2192.4 (more or less) miles from Georgia to Maine. Why did I do this feat of insane distance?
I did this... because I said I would.
If nothing else, I hope people take away from my journey: If you say you are going to do something, DO IT.
I said I was going to Triple Crown and I was going to do it in 3 years. Initially I had planned to start with the Pacific Crest Trail, then do the Appalachian Trail, then finish up on the Continental Divide Trail.
Then life happened.
I switched up and started with the Appalachian Trail. April 27, 2019 I summited Springer Mountain in Amicalola, Georgia. The months leading up to this moment I kept telling everyone that would listen "I am hiking the AT this summer, starting in April." I would modify the last part the sooner I got to the starting point, since I didn't even know when I would actually start other than being in April.
I set out for the Long Walk. Passed through 14 states. Wore out 6 pairs of shoes. Met hundreds of people. Gained and lost followers, subscribers, friends, and family. I said I would finish.
Up until Virginia, I would tell people that I was finishing October 1st. Which was genuinely the plan since I was supposed to be flying to Hawaii to shoot a fan film. This project was shelved for the time being... After my schedule opened up, my goal became October 15th because that was when the camping at Baxter State Park was closing. That's what I was told, no reason to argue and it gave me two more weeks to finish.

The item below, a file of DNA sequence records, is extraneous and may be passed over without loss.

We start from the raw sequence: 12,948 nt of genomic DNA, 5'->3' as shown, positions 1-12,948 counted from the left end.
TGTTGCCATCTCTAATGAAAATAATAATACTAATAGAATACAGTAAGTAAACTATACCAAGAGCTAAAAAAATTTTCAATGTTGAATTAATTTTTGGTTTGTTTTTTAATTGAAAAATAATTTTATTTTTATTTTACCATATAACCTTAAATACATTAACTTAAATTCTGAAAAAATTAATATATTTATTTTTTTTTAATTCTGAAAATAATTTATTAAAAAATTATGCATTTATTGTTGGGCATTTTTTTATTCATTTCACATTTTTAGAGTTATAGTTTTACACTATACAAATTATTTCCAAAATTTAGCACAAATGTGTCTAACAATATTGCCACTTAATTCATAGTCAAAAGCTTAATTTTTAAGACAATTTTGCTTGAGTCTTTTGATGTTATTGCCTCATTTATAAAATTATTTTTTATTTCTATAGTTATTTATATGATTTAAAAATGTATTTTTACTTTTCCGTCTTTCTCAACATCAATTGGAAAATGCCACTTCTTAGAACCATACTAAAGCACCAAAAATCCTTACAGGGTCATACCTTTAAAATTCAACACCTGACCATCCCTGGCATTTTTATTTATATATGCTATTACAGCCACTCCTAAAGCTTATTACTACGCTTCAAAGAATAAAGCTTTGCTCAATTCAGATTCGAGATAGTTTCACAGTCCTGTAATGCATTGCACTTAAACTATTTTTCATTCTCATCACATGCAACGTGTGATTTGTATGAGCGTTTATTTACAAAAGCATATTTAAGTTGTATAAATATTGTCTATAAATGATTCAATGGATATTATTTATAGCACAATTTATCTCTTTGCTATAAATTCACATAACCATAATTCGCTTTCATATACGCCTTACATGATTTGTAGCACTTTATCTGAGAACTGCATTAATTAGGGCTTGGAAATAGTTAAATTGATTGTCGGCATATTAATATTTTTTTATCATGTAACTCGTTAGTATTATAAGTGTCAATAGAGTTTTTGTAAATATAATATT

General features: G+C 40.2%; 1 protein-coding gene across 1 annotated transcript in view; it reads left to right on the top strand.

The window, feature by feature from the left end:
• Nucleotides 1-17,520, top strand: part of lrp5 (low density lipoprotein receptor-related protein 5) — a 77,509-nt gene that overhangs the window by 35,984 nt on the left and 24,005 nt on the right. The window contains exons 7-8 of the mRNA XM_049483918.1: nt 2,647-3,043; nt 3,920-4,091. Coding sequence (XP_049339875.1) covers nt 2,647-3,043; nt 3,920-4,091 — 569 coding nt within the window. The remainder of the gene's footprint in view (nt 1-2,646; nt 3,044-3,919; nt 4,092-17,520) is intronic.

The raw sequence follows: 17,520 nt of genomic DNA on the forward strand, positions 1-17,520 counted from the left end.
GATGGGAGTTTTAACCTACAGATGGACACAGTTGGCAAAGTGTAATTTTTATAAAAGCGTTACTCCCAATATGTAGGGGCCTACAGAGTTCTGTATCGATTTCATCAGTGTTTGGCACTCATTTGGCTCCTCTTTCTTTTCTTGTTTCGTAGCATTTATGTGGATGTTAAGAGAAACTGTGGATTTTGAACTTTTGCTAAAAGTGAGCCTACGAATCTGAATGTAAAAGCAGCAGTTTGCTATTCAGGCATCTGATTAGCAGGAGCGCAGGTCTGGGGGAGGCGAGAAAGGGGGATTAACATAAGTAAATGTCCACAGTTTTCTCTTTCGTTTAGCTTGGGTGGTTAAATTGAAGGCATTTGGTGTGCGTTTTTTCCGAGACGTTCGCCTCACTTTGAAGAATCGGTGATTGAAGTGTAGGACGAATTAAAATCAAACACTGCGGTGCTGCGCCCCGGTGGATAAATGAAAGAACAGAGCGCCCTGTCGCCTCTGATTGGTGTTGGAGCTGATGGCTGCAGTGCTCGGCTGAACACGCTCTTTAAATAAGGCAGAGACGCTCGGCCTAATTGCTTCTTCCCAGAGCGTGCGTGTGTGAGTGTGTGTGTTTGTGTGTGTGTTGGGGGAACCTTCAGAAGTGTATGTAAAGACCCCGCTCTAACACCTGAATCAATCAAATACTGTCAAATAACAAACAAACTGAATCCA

I reached the halfway mark. "Baxter doesn't close until the 22nd" Amazing news! More flexible time for hiking through the rougher terrains of Penn(Rock)sylvania, Vermont, New Hampshire, and Maine. I was told this by the wonderful people at the ATC in Harper's Ferry.
Then I reached New Hampshire. "We will be open until November 1st, pending the weather" I still wanted to be done by October 22nd.
This picture was taken October 26th, 2019. One day short of 6 months.
I finished. Not when I thought I would, but because I said I would.
Plans change. Some of the best advice I had been given when preparing for my first through hike: "Plan your hike down to the second, every detail, and then throw that plan away."
The point of this, is so you know what is available but not bound yourself to a schedule. The only wrong way to do a through hike is to not hike. If I had a dollar for every person who offered me advice on how to finish "on-time" or how I needed to Flip-Flop... well... I wouldn't be selling merchandise or asking companies for sponsorships...
Anyway... The point of this is: If you say you are going to walk a million miles by the time you are 50, or you are going to run a 5k by next fall, do it. Tell everyone you are going to, then do it. You will be surprised by the outpouring of support you will receive and when you are done you can say "I did a thing."
I did a thing, Now I'm going to finish the Triple Crown. I have 2 more years and almost 6000 miles to go.
I'm going to do it, because I said I will.